Let’s look at some Chanukah scenarios where the needs of the few battle the needs of the many.
Full Hallel and Full Speed Ahead
On Chanukah, our Sages have instituted that we say full Hallel in the Shacharis morning services to praise G-d for the miracles He performed for us. This along with the Torah reading for Chanukah adds a considerable amount of time to the morning service which is already under pressure for those who need to get to work or help get the kids out to school. The response to this tension is usually resolved in a fast Hallel to accommodate the time requirement, but perhaps it would be nice to allocate 30-60 seconds to sing one part of Hallel.
The Dedication of the Menorah
In some Shuls there are Menorahs which were formally dedicated. It sometimes happens that a member on his own purchases a menorah for the Shul, without going through a more formal Shul dedication process. What happens when the Shul decides that they want to replace that Menorah with something nicer. We don’t want to offend the member who performed the original generous act, while at the same time we want a nicer menorah for the Shul.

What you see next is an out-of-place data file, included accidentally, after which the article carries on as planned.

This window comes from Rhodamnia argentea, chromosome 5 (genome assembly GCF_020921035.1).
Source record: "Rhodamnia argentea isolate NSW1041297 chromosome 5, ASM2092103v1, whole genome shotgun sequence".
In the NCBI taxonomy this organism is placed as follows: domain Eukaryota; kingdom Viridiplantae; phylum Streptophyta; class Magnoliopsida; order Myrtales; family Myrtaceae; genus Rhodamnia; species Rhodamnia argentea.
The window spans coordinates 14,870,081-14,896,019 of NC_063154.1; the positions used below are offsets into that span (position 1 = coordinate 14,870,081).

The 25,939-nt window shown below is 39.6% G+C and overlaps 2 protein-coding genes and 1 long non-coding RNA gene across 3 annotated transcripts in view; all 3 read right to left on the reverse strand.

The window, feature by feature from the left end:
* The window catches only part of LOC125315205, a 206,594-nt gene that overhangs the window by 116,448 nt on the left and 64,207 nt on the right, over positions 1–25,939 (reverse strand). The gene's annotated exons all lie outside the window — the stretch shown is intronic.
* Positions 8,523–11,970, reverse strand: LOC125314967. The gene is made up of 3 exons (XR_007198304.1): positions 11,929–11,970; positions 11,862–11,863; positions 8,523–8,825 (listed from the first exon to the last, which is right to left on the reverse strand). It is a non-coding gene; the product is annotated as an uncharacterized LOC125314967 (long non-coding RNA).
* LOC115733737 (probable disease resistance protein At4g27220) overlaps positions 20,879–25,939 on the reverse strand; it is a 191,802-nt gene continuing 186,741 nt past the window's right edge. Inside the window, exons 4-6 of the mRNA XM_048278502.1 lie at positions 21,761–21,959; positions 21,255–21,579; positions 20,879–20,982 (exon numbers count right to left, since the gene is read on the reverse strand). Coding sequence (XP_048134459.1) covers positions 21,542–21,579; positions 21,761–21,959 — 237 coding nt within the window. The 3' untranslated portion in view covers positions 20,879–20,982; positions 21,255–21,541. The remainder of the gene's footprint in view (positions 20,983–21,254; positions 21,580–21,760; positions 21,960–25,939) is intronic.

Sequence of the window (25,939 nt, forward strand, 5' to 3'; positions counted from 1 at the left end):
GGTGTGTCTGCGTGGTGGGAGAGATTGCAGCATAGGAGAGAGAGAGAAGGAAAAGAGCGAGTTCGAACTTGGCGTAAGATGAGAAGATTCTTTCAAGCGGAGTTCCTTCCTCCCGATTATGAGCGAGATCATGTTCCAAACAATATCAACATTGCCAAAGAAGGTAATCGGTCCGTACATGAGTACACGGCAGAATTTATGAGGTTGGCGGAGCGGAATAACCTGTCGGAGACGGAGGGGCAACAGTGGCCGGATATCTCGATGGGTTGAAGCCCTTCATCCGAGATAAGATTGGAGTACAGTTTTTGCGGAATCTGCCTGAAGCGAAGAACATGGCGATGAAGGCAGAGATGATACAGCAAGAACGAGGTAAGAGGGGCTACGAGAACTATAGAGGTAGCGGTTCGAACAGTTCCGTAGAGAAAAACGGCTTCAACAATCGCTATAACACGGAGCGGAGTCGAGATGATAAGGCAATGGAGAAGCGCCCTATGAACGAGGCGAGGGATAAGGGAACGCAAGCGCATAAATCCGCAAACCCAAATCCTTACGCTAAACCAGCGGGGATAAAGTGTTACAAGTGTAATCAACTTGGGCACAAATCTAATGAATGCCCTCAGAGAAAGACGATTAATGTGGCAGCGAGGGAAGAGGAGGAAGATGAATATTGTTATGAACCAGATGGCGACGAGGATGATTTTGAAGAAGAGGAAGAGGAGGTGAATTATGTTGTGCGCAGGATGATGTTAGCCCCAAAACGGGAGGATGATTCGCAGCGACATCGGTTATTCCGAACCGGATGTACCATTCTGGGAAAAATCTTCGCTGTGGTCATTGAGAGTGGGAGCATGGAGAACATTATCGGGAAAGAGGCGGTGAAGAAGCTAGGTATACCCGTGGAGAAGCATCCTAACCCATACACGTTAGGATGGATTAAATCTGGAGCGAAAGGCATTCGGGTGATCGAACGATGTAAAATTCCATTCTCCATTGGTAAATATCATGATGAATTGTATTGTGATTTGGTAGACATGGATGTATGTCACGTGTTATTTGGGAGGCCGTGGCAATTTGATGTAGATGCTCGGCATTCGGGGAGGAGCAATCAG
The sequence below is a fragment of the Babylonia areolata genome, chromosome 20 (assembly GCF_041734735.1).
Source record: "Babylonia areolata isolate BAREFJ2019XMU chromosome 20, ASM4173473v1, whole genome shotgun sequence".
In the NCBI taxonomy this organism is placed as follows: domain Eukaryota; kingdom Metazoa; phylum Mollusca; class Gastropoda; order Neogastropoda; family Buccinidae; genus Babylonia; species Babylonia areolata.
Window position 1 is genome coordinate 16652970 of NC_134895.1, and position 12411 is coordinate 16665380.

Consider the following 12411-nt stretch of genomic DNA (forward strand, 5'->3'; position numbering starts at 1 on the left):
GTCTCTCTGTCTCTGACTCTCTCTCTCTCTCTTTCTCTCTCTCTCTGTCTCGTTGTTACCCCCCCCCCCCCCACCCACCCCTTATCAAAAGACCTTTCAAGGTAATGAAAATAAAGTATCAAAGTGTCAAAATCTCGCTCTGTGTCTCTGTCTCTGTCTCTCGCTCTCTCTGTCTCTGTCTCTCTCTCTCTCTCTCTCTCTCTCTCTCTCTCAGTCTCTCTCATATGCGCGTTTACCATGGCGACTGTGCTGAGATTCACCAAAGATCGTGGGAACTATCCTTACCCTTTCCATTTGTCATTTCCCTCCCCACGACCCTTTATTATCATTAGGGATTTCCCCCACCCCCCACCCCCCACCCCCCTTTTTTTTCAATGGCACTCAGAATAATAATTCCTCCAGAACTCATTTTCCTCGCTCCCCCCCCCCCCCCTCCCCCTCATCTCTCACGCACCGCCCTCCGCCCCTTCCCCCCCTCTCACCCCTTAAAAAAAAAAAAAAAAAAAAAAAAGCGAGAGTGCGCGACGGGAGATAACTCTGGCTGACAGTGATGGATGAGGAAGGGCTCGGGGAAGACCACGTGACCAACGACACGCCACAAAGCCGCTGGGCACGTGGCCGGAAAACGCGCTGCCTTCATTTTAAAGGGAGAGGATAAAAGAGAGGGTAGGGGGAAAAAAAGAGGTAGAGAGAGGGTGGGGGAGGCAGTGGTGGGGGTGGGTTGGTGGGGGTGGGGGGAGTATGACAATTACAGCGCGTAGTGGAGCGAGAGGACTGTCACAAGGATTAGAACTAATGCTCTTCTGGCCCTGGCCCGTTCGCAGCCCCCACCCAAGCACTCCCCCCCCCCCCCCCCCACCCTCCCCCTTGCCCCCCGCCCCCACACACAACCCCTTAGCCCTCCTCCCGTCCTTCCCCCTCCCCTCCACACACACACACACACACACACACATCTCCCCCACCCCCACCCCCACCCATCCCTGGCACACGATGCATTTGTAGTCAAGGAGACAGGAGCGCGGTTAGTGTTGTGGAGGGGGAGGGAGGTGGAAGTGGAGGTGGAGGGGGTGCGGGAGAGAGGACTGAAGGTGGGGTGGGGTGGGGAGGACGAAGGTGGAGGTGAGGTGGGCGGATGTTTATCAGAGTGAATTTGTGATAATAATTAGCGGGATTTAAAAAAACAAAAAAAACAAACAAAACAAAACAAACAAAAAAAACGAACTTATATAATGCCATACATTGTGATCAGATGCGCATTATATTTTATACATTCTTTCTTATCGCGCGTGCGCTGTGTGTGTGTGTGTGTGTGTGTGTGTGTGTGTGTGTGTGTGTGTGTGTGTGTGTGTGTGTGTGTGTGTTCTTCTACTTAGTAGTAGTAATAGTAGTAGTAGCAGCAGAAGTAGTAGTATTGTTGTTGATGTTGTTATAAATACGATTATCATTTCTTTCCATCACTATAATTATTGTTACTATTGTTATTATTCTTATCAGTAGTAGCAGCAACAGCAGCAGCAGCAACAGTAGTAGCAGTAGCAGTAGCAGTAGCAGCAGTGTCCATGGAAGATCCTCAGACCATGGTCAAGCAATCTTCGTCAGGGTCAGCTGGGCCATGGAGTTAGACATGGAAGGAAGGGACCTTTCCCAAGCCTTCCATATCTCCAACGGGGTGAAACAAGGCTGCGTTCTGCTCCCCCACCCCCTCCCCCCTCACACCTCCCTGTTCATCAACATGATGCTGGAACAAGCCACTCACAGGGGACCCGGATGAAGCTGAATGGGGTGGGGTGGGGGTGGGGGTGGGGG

The Lighting of the Menorah
The lighting of the Menorah is a Shul honor that seems to be less sought after than other kibbudim (honors). Nonetheless somebody has to light. It seems that there are many varying procedures as to how to delegate this honor through the eight days and nights of Chanukah.
Ma’oz Tzur at Maariv
After the Chanukah Menorah lighting at Maariv, some Shuls sing Ma’oz Tzur before praying Maariv. On the one hand there is no obligation to sing Ma’oz Tzur in shul, but on the other perhaps we can view it as a correction for the fast Hallel we probably said at that morning’s Shacharis. There is also not the same time constraints at Maariv as at Shacharis. Nonetheless some of the mispallim (people who daven) would rather skip the Ma’oz Tzur and be finished with davening 5 minutes earlier. If you are in a Shul that does say Ma’oz Tzur, grin and bear it or better yet sing along and join in the praise of Hashem.